Rowland Ricketts

Italiano (Italian)

Rowland Ricketts utilizes natural dyes and historical processes to create contemporary textiles that span art and design.  Trained in indigo farming and dyeing in Japan, Rowland received his MFA from Cranbrook Academy of Art in 2005 and is currently an Associate Professor in the School of Art, Architecture & Design at Indiana University.  His work has been exhibited at the Textile Museum in Washington, DC, the Museum of Fine Arts Boston, and the Seattle Asian Art Museum and has been recognized with a 2012 United States Artists Fellowship.

“The smell of an indigo vat just as it begins fermenting and springs to life is one of ripeness; a moment of rich potentiality when, as a maker, I momentarily stand between the history of the materials and processes that helped me get the indigo thus far and the promise of all the works that the vat is still yet to realize”.

Mobile Section”, Seattle Asian Art Museum, Indigo – Rowland Ricketts
Sound – Norbert Herber, 2016, copyright Rowland Ricketts

Mobile Section”, Seattle Asian Art Museum, Indigo – Rowland Ricketts
Sound – Norbert Herber, 2016, copyright Rowland Ricketts

“I grow and process my own indigo (Polygonum tinctorium) using Japanese methods that are centuries old. The leaves are harvested, dried, and composted by hand to make the traditional Japanese indigo dyestuff called sukumo. The sukumo is in turn fermented in wood-ash lye to create a natural indigo vat”.

Preparing to transplant, When the seedling are about 6in tall they are pulled from the seedling bed for transplanting. Copyright Rowland Ricketts

Applying resist, Rice paste resist is applied to either one or both sides of the cloth through a stencil, copyright Rowland Ricketts

Immersion, The cloth is immersed in the dye vat, copyright Rowland Ricketts

Drying, The rinsed cloth is hung to dry before being sewn, copyright Rowland Ricketts

“My decision to work this way is one that consciously favors slower, natural processes and materials over more immediate, synthetic options. Today, with petroleum-derived indigo readily and cheaply available, my choice to plant, transplant, weed, harvest, winnow, dry, and compost the indigo by hand is not one of necessity. Instead it is a conscious act of recognition that all the energy extended in the farming and processing of the indigo plants is just as much a part of the final dyestuff as the indigo molecules themselves”.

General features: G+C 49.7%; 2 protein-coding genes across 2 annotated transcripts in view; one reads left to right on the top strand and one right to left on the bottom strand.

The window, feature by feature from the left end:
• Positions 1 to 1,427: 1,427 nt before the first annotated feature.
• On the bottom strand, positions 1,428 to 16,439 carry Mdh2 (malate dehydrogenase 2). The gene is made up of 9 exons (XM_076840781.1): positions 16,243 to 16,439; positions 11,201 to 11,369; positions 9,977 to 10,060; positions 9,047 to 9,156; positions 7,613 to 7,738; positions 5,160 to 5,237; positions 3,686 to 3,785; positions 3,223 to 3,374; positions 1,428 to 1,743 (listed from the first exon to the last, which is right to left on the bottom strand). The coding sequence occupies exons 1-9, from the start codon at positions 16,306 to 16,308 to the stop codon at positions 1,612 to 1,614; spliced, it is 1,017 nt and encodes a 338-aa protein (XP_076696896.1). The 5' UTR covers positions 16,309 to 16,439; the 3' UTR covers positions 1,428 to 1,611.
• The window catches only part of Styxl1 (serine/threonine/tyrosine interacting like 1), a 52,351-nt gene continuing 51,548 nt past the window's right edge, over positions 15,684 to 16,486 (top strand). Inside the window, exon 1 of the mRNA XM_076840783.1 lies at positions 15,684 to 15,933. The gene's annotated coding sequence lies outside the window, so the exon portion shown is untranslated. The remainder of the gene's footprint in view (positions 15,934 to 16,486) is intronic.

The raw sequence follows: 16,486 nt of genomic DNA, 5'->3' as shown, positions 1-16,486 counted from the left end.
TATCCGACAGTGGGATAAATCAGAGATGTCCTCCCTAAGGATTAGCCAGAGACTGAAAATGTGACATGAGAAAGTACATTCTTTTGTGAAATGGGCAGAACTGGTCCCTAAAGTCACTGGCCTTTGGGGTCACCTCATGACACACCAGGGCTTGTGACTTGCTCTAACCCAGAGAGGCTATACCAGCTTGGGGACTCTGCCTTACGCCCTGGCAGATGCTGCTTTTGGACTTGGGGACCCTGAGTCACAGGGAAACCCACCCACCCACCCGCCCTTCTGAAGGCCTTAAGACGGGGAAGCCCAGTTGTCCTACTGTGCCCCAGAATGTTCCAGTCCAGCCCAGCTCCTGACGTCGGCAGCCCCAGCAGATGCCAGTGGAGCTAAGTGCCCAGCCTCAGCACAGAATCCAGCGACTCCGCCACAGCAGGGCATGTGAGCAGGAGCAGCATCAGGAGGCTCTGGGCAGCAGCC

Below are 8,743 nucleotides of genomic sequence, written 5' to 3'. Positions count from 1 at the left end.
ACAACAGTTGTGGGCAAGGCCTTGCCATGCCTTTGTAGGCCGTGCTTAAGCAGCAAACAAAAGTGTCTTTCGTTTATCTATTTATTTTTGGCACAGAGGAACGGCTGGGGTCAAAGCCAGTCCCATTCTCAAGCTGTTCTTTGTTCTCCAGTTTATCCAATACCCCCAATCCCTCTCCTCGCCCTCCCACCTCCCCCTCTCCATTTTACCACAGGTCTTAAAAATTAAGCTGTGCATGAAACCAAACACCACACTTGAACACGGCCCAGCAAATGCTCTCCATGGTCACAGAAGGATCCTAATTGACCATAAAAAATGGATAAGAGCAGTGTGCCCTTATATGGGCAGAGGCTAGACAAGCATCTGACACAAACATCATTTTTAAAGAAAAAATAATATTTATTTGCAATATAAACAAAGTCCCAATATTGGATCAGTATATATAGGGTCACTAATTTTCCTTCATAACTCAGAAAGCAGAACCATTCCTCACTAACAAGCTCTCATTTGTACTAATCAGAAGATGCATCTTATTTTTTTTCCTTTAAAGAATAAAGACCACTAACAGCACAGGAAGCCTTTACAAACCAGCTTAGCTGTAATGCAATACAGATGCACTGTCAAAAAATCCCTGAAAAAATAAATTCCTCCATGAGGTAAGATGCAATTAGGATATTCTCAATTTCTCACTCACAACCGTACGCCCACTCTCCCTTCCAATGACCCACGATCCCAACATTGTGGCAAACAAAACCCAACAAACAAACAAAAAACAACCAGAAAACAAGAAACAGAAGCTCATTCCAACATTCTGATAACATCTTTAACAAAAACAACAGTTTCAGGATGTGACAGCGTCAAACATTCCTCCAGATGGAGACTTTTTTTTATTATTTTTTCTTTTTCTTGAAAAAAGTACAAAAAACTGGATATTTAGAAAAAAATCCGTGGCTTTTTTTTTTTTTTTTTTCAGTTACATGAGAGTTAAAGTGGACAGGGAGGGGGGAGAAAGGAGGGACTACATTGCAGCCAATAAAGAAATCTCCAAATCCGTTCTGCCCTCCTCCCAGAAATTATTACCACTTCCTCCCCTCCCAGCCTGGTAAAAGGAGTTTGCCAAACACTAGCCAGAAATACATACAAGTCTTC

Source: http://www.rickettsindigo.com/

Photos has been taken from the artist’s website and are covered by copyright  

Red Aligned and Centered, Yellow Moving Through”, Indigo, madder, and goldenrod dyed mop cotton, silk, plain weave, 144in x 90in, 2011, copyright Rowland Ricketts

Red Aligned and Centered, Yellow Moving Through – detail”, Indigo, madder, and goldenrod dyed mop cotton, silk, plain weave, 144in x 90in, 2011, copyright Rowland Ricketts

“Unbound – Series 1 No. 2”, Indigo and madder-dyed linen, undyed wool. (2016-2018)
26” x 34”, copyright Rowland Ricketts

“Unbound – Series 1 No. 5”, Indigo and madder-dyed linen, undyed wool. (2016-2018)
26” x 34”, copyright Rowland Ricketts

“I am Ai, We are Ai – Warehouse Installation”, Evening view of Returning indigo at Omiya Shrine, copyright Rowland Ricketts

“Supply and Demand Installation-Detail”, Indigo dyed paper yarn, weaving, copyright Rowland Ricketts

“Some of its Parts”, Zuckerman Museum of Art Kennesaw State University Kennesaw, copyright Rowland Ricketts

“Unbound – Series 3 No. 1”, Indigo and madder-dyed wool, undyed wool. (2017-2018)
61” x 68”, copyright Rowland Ricketts

Maria Rosaria Roseo

English version Dopo una laurea in giurisprudenza e un’esperienza come coautrice di testi giuridici, ho scelto di dedicarmi all’attività di famiglia, che mi ha permesso di conciliare gli impegni lavorativi con quelli familiari di mamma. Nel 2013, per caso, ho conosciuto il quilting frequentando un corso. La passione per l’arte, soprattutto l’arte contemporanea, mi ha avvicinato sempre di più al settore dell’arte tessile che negli anni è diventata una vera e propria passione. Oggi dedico con entusiasmo parte del mio tempo al progetto di Emanuela D’Amico: ArteMorbida, grazie al quale, posso unire il piacere della scrittura al desiderio di contribuire, insieme a preziose collaborazioni, alla diffusione della conoscenza delle arti tessili e di raccontarne passato e presente attraverso gli occhi di alcuni dei più noti artisti tessili del panorama italiano e internazionale.